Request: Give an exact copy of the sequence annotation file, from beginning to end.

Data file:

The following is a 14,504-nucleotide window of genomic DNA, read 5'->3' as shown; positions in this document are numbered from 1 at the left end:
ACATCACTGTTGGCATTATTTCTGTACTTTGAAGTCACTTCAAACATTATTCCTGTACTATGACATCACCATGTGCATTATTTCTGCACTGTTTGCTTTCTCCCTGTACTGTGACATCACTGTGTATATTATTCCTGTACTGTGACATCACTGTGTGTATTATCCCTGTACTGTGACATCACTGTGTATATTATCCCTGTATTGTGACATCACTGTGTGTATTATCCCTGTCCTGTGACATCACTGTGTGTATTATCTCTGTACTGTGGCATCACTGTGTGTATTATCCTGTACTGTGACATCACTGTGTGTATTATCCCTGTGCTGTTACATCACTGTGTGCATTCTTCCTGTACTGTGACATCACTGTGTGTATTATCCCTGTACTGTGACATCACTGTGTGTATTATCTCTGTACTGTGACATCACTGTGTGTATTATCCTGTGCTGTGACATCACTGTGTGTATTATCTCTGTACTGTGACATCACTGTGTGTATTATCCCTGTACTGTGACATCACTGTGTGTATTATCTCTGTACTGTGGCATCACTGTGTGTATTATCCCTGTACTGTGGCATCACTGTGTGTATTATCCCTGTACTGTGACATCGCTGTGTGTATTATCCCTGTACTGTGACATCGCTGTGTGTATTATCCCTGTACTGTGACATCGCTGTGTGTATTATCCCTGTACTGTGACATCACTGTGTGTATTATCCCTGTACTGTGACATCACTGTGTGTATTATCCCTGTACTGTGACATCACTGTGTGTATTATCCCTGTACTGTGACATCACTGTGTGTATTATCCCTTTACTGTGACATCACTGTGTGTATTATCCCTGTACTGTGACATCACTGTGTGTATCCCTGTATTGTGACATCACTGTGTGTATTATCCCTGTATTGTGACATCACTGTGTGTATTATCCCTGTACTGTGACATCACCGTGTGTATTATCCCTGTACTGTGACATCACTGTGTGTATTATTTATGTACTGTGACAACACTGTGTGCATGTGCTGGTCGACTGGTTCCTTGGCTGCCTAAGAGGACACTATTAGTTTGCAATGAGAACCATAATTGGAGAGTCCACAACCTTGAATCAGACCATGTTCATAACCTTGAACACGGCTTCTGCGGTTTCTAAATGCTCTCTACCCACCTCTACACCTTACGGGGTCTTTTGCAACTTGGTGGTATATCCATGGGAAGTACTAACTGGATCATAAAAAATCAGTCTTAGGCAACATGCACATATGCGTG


The following is a 14,504-nucleotide window of genomic DNA, read 5'->3' as shown; positions in this document are numbered from 1 at the left end:
ACATCACTGTTGGCATTATTTCTGTACTTTGAAGTCACTTCAAACATTATTCCTGTACTATGACATCACCATGTGCATTATTTCTGCACTGTTTGCTTTCTCCCTGTACTGTGACATCACTGTGTATATTATTCCTGTACTGTGACATCACTGTGTGTATTATCCCTGTACTGTGACATCACTGTGTATATTATCCCTGTATTGTGACATCACTGTGTGTATTATCCCTGTCCTGTGACATCACTGTGTGTATTATCTCTGTACTGTGGCATCACTGTGTGTATTATCCTGTACTGTGACATCACTGTGTGTATTATCCCTGTGCTGTTACATCACTGTGTGCATTCTTCCTGTACTGTGACATCACTGTGTGTATTATCCCTGTACTGTGACATCACTGTGTGTATTATCTCTGTACTGTGACATCACTGTGTGTATTATCCTGTGCTGTGACATCACTGTGTGTATTATCTCTGTACTGTGACATCACTGTGTGTATTATCCCTGTACTGTGACATCACTGTGTGTATTATCTCTGTACTGTGGCATCACTGTGTGTATTATCCCTGTACTGTGGCATCACTGTGTGTATTATCCCTGTACTGTGACATCGCTGTGTGTATTATCCCTGTACTGTGACATCGCTGTGTGTATTATCCCTGTACTGTGACATCGCTGTGTGTATTATCCCTGTACTGTGACATCACTGTGTGTATTATCCCTGTACTGTGACATCACTGTGTGTATTATCCCTGTACTGTGACATCACTGTGTGTATTATCCCTGTACTGTGACATCACTGTGTGTATTATCCCTTTACTGTGACATCACTGTGTGTATTATCCCTGTACTGTGACATCACTGTGTGTATCCCTGTATTGTGACATCACTGTGTGTATTATCCCTGTATTGTGACATCACTGTGTGTATTATCCCTGTACTGTGACATCACCGTGTGTATTATCCCTGTACTGTGACATCACTGTGTGTATTATTTATGTACTGTGACAACACTGTGTGCATGTGCTGGTCGACTGGTTCCTTGGCTGCCTAAGAGGACACTATTAGTTTGCAATGAGAACCATAATTGGAGAGTCCACAACCTTGAATCAGACCATGTTCATAACCTTGAACACGGCTTCTGCGGTTTCTAAATGCTCTCTACCCACCTCTACACCTTACGGGGTCTTTTGCAACTTGGTGGTATATCCATGGGAAGTACTAACTGGATCATAAAAAATCAGTCTTAGGCAACATGCACATATGCGTG